While some disagreement remains, it appears likely that early in its existence, the Earth was struck by a large planetary body. The impact, often called the Big Splash, created the Moon and also contained enough energy to melt much of the Earth to create an atmosphere comprised primarily of carbon dioxide and melted rock vapor. The atmospheric pressure under these conditions was much, much higher than it is today, and thus prevented water from escaping even with the surface temperature of 230°C.

So while it may be that during the period of time between the formation of the Earth and the Big Splash that water was escaping the Earth’s atmosphere, afterwards it stayed put, cooled further and formed our oceans. This chain of events is not so very different from the description in Aunt Shirley’s science book. So let me officially apologize for my derisive chortle.

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Climate Change Harms Fresh Water Quality

A study published in Global Change Biology claims that the quality of fresh water is beginning to diminish in lower elevation forests, and that climate change is to blame.

The director of the Institute for the Environment, and distinguished professor of geography at the University of North Carolina at Chapel Hill, Lawrence E. Band, states that the lower elevated watersheds are becoming greatly stressed due to the recent frequency of droughts in those areas. “If we become more dependent on upper elevation catchments for our water supplies,” Band warns, “they become much more valuable.”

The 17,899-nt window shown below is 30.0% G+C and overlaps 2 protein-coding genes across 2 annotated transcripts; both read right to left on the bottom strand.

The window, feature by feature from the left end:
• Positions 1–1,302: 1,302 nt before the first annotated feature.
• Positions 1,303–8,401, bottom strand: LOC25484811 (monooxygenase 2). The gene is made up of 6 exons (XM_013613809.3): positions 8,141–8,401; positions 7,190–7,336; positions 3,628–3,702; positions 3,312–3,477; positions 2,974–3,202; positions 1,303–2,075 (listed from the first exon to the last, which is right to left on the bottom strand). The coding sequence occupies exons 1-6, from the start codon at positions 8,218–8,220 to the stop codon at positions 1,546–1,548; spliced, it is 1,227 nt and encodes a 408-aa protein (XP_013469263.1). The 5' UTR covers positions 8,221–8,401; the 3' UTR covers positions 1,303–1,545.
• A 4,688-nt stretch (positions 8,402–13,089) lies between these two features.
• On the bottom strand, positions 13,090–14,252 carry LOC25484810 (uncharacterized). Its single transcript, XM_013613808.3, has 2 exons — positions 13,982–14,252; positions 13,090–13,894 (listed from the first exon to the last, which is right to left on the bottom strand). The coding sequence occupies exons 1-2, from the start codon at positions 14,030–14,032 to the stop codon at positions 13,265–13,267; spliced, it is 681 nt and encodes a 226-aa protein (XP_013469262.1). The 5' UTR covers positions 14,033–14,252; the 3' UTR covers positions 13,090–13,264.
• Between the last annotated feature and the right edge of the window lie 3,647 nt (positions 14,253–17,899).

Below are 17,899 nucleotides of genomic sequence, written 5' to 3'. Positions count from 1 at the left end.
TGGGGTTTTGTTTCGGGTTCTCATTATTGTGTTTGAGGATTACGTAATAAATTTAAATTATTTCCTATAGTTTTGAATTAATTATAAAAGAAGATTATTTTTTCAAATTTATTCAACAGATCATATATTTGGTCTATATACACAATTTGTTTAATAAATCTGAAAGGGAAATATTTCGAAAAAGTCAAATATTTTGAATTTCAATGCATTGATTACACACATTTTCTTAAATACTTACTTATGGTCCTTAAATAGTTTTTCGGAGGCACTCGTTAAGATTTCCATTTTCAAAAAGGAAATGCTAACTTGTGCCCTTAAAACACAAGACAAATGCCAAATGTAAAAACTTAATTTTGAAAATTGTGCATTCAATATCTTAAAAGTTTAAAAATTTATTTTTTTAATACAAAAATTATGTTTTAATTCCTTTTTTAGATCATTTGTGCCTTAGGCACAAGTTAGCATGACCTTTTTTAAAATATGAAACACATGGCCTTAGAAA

This study has been carried out by researchers from UNC, the University of Minnesota, the University of Georgia, and the U.S. Forest Service. The research is being conducted in the Southern Appalachian Mountains near the border of North Carolina and Georgia. Through studying the leaf-fall data of the low elevation areas and researching the diverse ecosystem of the area, these researchers have concluded that droughts brought on through drastic climate change is vastly affecting the availability of high-quality fresh water.

Chelcy Miniat of the US Forest Service and member of the research team states, “Water quality and quantity are two ecosystem services that are derived from forests. It is important to understand what affects these services, especially in the face of climate change and increasing U.S. population.”

UNC’s The Water Institute Celebrates World Water Day

As activists across the globe celebrate World Water Day on Saturday, UNC’s The Water Institute is working on campus and internationally to help make safe water and sanitation a reality for all people.

Dr. Jamie Bartram, Director of The Water Institute, is currently in Brisbane, Australia, delivering a keynote address for The International Water Centre’s: Water, Sanitation and Hygiene (WASH) International Conference.